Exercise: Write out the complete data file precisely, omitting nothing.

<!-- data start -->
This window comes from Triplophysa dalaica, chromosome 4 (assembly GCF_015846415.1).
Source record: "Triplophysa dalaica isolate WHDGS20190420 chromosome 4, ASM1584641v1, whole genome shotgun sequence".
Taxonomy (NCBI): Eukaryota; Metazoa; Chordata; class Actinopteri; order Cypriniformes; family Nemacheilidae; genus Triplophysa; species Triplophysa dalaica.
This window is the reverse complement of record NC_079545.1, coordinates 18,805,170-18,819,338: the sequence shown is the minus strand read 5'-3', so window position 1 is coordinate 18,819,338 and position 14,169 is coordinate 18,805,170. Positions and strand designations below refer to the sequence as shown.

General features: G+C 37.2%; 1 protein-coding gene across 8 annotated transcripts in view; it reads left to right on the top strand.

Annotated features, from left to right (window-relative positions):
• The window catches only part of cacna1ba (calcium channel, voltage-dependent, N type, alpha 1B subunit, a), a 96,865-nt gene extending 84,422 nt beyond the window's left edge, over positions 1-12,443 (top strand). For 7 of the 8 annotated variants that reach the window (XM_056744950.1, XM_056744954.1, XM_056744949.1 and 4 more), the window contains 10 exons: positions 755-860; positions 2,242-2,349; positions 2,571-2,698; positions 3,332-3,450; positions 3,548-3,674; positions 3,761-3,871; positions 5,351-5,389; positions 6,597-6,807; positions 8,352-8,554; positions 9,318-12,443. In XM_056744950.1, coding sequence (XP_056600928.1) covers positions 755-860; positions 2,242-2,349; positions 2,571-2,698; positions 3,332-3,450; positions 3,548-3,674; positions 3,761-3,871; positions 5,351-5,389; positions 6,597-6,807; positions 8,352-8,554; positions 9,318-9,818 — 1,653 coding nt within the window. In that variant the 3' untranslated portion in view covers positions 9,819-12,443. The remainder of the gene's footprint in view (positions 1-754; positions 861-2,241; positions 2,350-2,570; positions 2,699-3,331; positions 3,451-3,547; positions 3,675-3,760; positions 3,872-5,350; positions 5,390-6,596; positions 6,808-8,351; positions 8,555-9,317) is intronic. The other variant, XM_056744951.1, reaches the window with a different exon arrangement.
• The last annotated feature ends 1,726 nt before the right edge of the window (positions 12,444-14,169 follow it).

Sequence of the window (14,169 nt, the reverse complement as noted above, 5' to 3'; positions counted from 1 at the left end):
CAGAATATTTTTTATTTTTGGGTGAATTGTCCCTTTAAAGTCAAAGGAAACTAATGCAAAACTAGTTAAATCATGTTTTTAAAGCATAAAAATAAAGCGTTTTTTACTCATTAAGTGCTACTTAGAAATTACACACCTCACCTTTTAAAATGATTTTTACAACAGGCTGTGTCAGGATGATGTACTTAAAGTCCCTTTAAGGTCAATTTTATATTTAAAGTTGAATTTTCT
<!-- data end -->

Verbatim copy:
This window comes from Triplophysa dalaica, chromosome 4 (assembly GCF_015846415.1).
Source record: "Triplophysa dalaica isolate WHDGS20190420 chromosome 4, ASM1584641v1, whole genome shotgun sequence".
Taxonomy (NCBI): Eukaryota; Metazoa; Chordata; class Actinopteri; order Cypriniformes; family Nemacheilidae; genus Triplophysa; species Triplophysa dalaica.
This window is the reverse complement of record NC_079545.1, coordinates 18,805,170-18,819,338: the sequence shown is the minus strand read 5'-3', so window position 1 is coordinate 18,819,338 and position 14,169 is coordinate 18,805,170. Positions and strand designations below refer to the sequence as shown.

General features: G+C 37.2%; 1 protein-coding gene across 8 annotated transcripts in view; it reads left to right on the top strand.

Annotated features, from left to right (window-relative positions):
• The window catches only part of cacna1ba (calcium channel, voltage-dependent, N type, alpha 1B subunit, a), a 96,865-nt gene extending 84,422 nt beyond the window's left edge, over positions 1-12,443 (top strand). For 7 of the 8 annotated variants that reach the window (XM_056744950.1, XM_056744954.1, XM_056744949.1 and 4 more), the window contains 10 exons: positions 755-860; positions 2,242-2,349; positions 2,571-2,698; positions 3,332-3,450; positions 3,548-3,674; positions 3,761-3,871; positions 5,351-5,389; positions 6,597-6,807; positions 8,352-8,554; positions 9,318-12,443. In XM_056744950.1, coding sequence (XP_056600928.1) covers positions 755-860; positions 2,242-2,349; positions 2,571-2,698; positions 3,332-3,450; positions 3,548-3,674; positions 3,761-3,871; positions 5,351-5,389; positions 6,597-6,807; positions 8,352-8,554; positions 9,318-9,818 — 1,653 coding nt within the window. In that variant the 3' untranslated portion in view covers positions 9,819-12,443. The remainder of the gene's footprint in view (positions 1-754; positions 861-2,241; positions 2,350-2,570; positions 2,699-3,331; positions 3,451-3,547; positions 3,675-3,760; positions 3,872-5,350; positions 5,390-6,596; positions 6,808-8,351; positions 8,555-9,317) is intronic. The other variant, XM_056744951.1, reaches the window with a different exon arrangement.
• The last annotated feature ends 1,726 nt before the right edge of the window (positions 12,444-14,169 follow it).

Sequence of the window (14,169 nt, the reverse complement as noted above, 5' to 3'; positions counted from 1 at the left end):
CAGAATATTTTTTATTTTTGGGTGAATTGTCCCTTTAAAGTCAAAGGAAACTAATGCAAAACTAGTTAAATCATGTTTTTAAAGCATAAAAATAAAGCGTTTTTTACTCATTAAGTGCTACTTAGAAATTACACACCTCACCTTTTAAAATGATTTTTACAACAGGCTGTGTCAGGATGATGTACTTAAAGTCCCTTTAAGGTCAATTTTATATTTAAAGTTGAATTTTCT